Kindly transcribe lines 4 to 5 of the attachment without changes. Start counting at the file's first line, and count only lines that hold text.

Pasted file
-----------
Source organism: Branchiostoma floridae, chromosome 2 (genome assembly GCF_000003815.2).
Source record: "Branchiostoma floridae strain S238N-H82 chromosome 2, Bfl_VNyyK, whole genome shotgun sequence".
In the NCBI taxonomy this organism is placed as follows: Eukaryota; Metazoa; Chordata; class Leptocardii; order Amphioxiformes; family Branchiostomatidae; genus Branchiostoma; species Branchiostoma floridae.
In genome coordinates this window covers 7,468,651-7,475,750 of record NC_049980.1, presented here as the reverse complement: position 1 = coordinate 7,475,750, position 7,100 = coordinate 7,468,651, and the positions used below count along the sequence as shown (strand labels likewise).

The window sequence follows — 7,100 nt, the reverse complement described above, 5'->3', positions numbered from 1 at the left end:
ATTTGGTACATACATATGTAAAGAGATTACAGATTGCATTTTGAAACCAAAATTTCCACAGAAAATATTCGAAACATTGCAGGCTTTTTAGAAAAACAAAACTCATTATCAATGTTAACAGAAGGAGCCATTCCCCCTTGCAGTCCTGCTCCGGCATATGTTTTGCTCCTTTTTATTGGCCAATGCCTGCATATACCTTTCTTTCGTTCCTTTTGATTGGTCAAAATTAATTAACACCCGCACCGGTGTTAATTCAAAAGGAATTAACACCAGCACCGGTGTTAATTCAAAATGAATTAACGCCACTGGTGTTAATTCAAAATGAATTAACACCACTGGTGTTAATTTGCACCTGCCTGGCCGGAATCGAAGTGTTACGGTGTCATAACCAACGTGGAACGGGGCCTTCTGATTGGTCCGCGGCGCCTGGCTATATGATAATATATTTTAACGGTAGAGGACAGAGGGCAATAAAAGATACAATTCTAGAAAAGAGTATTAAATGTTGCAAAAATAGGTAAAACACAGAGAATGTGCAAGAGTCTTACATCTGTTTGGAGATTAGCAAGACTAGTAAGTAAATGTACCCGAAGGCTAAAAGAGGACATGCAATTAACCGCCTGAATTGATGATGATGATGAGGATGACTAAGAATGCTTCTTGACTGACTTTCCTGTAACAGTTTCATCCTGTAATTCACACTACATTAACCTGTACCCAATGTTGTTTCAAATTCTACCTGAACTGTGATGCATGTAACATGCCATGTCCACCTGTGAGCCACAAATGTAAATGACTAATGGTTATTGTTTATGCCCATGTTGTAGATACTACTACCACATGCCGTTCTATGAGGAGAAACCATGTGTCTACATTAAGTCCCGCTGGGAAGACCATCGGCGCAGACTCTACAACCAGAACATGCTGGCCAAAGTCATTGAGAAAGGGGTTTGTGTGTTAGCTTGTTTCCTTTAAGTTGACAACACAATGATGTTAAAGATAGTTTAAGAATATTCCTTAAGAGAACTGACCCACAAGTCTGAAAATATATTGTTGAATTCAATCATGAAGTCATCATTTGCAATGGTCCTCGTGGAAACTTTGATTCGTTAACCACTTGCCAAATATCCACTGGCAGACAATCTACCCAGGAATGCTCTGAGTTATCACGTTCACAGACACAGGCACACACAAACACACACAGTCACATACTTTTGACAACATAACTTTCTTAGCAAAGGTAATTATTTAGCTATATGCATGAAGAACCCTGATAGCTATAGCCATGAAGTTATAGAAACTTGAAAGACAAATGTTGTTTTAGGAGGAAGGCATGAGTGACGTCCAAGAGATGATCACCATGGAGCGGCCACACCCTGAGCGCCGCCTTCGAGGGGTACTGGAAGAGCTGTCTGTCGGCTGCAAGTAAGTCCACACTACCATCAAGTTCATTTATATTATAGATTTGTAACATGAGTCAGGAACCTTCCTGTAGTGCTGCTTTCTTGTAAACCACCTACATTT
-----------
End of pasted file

In genome coordinates this window covers 7,468,651-7,475,750 of record NC_049980.1, presented here as the reverse complement: position 1 = coordinate 7,475,750, position 7,100 = coordinate 7,468,651, and the positions used below count along the sequence as shown (strand labels likewise).

The window sequence follows — 7,100 nt, the reverse complement described above, 5'->3', positions numbered from 1 at the left end: